Tuesday, 25 October 2016

Entranced, Electric Desert Nights Book 1, by Jewel Quinlan – Release Blitz



When vampire, Wade, is told by a psychic that he’s going to meet his soulmate at Electric Daisy Carnival in Las Vegas, he thinks it’s a load of crap. It’s where paranormal beings go every year to feed on human partygoers. But Wade’s curiosity won’t stop plaguing him while he’s there with his friends.When a near fatal accident thrusts him together with beautiful Yesenia, a human, both their eyes are opened to the mystical connection between them.

Where you can buy it:

Amazon |iBooks  |  Kobo|Nook  |  All Romance eBooks

Add it to your shelf on Goodreads

Enjoy this excerpt:

“Hey, Scarlett, you want to know why Wade’s scrutinizing every chick that passes?”
Scarlett perked up. “Why?”
Wade frowned at the incubus’s teasing tone. “What? I’m hungry.”
An amused smile spread across Somer’s handsome face. “Wade’s soulmate is supposed to be here tonight. Come on, Wade. You don’t really believe what that hag in Miami said, do you?”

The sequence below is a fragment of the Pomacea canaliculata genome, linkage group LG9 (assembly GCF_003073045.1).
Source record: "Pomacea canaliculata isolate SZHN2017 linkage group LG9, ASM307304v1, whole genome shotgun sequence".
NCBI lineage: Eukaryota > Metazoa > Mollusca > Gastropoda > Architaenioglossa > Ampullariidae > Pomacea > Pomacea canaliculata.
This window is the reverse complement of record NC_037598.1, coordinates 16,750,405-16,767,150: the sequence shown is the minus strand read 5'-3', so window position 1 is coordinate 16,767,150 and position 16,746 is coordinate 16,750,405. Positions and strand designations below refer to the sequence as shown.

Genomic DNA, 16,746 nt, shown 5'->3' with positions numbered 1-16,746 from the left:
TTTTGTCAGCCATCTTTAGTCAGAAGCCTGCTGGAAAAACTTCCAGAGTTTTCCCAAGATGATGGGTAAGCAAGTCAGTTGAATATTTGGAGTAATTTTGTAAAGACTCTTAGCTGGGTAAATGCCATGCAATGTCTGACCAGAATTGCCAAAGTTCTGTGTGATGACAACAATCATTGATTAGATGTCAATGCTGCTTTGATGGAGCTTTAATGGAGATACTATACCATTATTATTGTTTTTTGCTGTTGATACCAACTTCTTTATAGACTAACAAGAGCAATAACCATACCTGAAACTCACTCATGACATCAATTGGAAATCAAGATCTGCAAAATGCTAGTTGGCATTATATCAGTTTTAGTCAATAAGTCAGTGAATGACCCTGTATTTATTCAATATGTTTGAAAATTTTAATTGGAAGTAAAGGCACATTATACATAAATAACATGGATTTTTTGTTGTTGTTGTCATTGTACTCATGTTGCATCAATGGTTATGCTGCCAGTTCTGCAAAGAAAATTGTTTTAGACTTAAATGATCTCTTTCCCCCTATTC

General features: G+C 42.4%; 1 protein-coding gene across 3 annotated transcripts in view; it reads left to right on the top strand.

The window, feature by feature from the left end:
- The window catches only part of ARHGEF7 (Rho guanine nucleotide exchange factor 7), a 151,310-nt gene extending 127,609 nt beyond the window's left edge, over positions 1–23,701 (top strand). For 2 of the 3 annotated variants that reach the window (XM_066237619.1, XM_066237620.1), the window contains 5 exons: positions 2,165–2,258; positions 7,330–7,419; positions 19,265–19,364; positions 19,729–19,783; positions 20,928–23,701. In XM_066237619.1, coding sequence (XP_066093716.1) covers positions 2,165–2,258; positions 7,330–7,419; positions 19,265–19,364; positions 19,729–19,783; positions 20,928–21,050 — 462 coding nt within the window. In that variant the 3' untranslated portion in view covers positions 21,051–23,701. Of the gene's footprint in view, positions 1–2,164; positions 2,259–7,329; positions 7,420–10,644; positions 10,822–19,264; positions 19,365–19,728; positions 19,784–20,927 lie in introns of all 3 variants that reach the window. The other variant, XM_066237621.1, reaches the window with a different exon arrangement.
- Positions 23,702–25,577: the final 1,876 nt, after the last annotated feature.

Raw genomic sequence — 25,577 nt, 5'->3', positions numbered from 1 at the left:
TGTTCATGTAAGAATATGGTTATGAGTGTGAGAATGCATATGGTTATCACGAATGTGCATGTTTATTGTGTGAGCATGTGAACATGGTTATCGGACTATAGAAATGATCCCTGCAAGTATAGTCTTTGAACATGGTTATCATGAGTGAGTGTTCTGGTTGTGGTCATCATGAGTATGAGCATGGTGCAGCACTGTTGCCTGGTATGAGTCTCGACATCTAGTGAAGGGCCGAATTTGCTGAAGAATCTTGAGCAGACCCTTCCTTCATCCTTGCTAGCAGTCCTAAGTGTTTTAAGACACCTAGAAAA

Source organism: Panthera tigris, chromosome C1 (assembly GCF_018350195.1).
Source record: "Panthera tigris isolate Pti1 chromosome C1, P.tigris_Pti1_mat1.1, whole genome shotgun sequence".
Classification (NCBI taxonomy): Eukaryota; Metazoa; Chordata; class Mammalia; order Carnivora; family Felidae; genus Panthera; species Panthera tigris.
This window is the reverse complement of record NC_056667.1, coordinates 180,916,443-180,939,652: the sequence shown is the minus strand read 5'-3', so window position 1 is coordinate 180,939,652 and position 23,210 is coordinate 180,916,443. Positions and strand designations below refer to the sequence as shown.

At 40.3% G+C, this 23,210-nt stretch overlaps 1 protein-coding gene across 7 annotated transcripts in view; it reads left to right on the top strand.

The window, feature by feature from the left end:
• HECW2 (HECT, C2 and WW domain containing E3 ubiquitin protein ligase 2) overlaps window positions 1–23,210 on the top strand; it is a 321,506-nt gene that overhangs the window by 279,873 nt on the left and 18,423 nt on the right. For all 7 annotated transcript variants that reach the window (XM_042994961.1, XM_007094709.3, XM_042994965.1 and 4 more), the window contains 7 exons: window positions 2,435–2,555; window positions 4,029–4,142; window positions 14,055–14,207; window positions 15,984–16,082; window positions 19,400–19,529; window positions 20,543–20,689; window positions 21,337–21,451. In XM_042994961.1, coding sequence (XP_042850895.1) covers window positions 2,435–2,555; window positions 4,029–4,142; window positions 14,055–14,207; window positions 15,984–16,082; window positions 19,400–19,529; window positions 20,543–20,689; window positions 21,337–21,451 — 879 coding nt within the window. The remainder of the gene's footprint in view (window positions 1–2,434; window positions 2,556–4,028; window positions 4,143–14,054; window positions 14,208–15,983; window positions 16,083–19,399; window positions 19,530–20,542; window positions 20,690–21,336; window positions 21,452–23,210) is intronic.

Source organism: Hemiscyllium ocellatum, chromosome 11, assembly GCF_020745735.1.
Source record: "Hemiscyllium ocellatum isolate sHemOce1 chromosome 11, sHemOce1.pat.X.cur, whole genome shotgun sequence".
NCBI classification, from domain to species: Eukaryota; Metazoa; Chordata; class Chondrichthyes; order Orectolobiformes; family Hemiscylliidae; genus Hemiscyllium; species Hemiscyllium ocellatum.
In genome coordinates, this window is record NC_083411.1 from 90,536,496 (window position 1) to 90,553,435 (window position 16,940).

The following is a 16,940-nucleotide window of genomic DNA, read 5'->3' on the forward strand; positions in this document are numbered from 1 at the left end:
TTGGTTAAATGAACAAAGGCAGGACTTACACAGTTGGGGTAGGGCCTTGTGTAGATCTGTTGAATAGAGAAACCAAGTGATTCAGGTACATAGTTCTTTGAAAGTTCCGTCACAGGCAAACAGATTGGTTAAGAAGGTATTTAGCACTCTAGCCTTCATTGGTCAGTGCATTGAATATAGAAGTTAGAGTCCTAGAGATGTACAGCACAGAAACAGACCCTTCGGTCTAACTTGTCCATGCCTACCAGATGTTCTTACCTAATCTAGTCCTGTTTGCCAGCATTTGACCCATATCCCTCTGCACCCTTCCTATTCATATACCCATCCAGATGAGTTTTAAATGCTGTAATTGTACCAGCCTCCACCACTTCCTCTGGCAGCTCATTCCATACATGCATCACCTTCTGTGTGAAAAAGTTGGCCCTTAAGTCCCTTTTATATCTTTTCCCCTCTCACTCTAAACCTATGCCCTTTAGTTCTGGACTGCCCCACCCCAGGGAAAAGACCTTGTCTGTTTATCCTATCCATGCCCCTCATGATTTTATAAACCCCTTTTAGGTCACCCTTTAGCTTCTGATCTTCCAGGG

“What hag?” Scarlett looked back and forth at the two of them.
Wade stuck his hands in his jean pockets and kicked at some litter on the ground. “No.”
It had been a mistake to pop into the psychic’s shop while he’d been with Somer at Ultra Music Festival in Miami. But, at the time, he’d been a little drunk and high himself because he’d fed on the blood of several people who’d been under the influence. Getting his fortune read had seemed like a bit of random fun. But when he’d sat down with the woman at her velvet-covered table and spread the colorful tarot cards out before her, her eyes and tone had pierced him with their gravity.
The candles in the sconces on the wall behind her had made her head seem like it was a floating oracle—probably because he’d been high—and it had mesmerized him. “You are going to have an unusually long life,” she’d said glancing at his palm. “And you will have no lack of good health.”
Somer, sitting next to him, had started sniggering at that point.
Then she looked at the cards on the table. “You’ve had a happy life so far, but you want more,” she said. “A while ago, something inside you led you to seek an unusual path. But this path is not as wonderful as you expected it to be. Something is missing.” Her long bony fingers had stroked at the images on the cards as though she were receiving messages by touching them.